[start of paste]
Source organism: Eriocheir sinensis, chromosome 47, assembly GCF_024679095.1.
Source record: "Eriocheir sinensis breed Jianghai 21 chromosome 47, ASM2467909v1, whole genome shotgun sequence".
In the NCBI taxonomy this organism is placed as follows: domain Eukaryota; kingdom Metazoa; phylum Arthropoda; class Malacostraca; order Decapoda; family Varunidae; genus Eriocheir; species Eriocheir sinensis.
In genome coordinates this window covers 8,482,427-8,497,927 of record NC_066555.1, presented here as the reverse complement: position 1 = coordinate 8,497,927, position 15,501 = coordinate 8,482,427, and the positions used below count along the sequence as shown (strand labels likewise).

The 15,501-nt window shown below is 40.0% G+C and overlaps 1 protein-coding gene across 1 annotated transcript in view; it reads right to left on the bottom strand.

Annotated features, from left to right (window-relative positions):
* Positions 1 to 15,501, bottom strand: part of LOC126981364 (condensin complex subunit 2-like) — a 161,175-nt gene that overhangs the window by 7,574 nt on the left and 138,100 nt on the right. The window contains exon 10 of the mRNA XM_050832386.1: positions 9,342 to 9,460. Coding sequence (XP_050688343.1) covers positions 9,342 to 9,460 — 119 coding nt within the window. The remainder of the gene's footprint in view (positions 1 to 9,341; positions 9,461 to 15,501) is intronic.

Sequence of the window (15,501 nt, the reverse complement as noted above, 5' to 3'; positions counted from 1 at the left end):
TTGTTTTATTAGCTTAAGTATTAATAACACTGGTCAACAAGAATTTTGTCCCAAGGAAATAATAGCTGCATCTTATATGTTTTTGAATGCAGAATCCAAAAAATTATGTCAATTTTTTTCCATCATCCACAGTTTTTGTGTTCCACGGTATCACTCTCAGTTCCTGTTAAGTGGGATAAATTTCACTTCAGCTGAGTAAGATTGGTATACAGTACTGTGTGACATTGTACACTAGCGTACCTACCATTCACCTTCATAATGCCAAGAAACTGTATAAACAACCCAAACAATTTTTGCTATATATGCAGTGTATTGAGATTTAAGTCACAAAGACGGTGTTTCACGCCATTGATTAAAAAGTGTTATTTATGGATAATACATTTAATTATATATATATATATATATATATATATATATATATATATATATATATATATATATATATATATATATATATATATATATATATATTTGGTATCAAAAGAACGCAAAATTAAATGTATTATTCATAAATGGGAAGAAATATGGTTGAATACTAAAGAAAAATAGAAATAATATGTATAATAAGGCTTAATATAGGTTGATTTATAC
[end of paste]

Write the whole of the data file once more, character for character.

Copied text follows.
Source organism: Eriocheir sinensis, chromosome 47, assembly GCF_024679095.1.
Source record: "Eriocheir sinensis breed Jianghai 21 chromosome 47, ASM2467909v1, whole genome shotgun sequence".
In the NCBI taxonomy this organism is placed as follows: domain Eukaryota; kingdom Metazoa; phylum Arthropoda; class Malacostraca; order Decapoda; family Varunidae; genus Eriocheir; species Eriocheir sinensis.
In genome coordinates this window covers 8,482,427-8,497,927 of record NC_066555.1, presented here as the reverse complement: position 1 = coordinate 8,497,927, position 15,501 = coordinate 8,482,427, and the positions used below count along the sequence as shown (strand labels likewise).

The 15,501-nt window shown below is 40.0% G+C and overlaps 1 protein-coding gene across 1 annotated transcript in view; it reads right to left on the bottom strand.

Annotated features, from left to right (window-relative positions):
* Positions 1 to 15,501, bottom strand: part of LOC126981364 (condensin complex subunit 2-like) — a 161,175-nt gene that overhangs the window by 7,574 nt on the left and 138,100 nt on the right. The window contains exon 10 of the mRNA XM_050832386.1: positions 9,342 to 9,460. Coding sequence (XP_050688343.1) covers positions 9,342 to 9,460 — 119 coding nt within the window. The remainder of the gene's footprint in view (positions 1 to 9,341; positions 9,461 to 15,501) is intronic.

Sequence of the window (15,501 nt, the reverse complement as noted above, 5' to 3'; positions counted from 1 at the left end):
TTGTTTTATTAGCTTAAGTATTAATAACACTGGTCAACAAGAATTTTGTCCCAAGGAAATAATAGCTGCATCTTATATGTTTTTGAATGCAGAATCCAAAAAATTATGTCAATTTTTTTCCATCATCCACAGTTTTTGTGTTCCACGGTATCACTCTCAGTTCCTGTTAAGTGGGATAAATTTCACTTCAGCTGAGTAAGATTGGTATACAGTACTGTGTGACATTGTACACTAGCGTACCTACCATTCACCTTCATAATGCCAAGAAACTGTATAAACAACCCAAACAATTTTTGCTATATATGCAGTGTATTGAGATTTAAGTCACAAAGACGGTGTTTCACGCCATTGATTAAAAAGTGTTATTTATGGATAATACATTTAATTATATATATATATATATATATATATATATATATATATATATATATATATATATATATATATATATATATATATATATATATATATTTGGTATCAAAAGAACGCAAAATTAAATGTATTATTCATAAATGGGAAGAAATATGGTTGAATACTAAAGAAAAATAGAAATAATATGTATAATAAGGCTTAATATAGGTTGATTTATAC